(Reuters) - British consumer morale rose to its highest level in more than 12 years this month, continuing an upward trend which economic polling company GfK said could boost Prime Minister David Cameron's hopes of re-election in May 7's election.

GfK said its monthly consumer confidence index rose to +4 in March from +1 in February, its highest since June 2002. This exceeded all forecasts from 17 economists polled by Reuters last week, after households reported a greater willingness to spend and a more upbeat view of the economy.

Polling was mostly conducted before Chancellor George Osborne's final pre-election budget, and GfK said the initial public reaction to the modest changes in it had been "muted".

"If people warm to it over the next few weeks then we may well see a further increase in the index next month," said Nick Moon, GfK's managing director of social research.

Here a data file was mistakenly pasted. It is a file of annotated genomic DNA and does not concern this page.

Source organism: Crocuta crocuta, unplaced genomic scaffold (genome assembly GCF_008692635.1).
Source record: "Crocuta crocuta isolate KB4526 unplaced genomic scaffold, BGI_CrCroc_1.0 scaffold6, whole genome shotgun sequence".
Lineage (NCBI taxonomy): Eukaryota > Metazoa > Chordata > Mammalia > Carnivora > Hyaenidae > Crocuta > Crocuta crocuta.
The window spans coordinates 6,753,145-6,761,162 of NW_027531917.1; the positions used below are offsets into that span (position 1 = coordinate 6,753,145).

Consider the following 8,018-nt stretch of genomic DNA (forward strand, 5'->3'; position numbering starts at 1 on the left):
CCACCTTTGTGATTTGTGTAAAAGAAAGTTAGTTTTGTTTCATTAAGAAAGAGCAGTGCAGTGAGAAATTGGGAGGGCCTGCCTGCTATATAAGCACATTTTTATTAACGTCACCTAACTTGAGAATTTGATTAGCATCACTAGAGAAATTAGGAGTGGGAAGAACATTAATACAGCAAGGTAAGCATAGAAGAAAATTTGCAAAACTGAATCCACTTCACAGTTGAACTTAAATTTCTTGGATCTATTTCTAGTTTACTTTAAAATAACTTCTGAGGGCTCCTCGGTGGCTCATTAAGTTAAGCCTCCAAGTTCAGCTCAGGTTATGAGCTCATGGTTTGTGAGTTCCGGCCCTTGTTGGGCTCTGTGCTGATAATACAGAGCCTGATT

"A consistently rising index in the run-up to the election is likely to be good news for the government," he added.

Despite strong growth over the past 18 months, Cameron's Conservative Party has not built a lead over the opposition Labour Party led by Ed Miliband.

Wages have started to rise faster than inflation in recent months, but Labour says most households are still significantly poorer than at the time of the last election, due to high inflation and weak pay growth in previous years.

A separate survey from polling company YouGov and economics consultancy Cebr on Tuesday showed Britons who think their financial situation will improve in 12 months' time outnumbered those who say it will deteriorate for the first time since records started six years ago.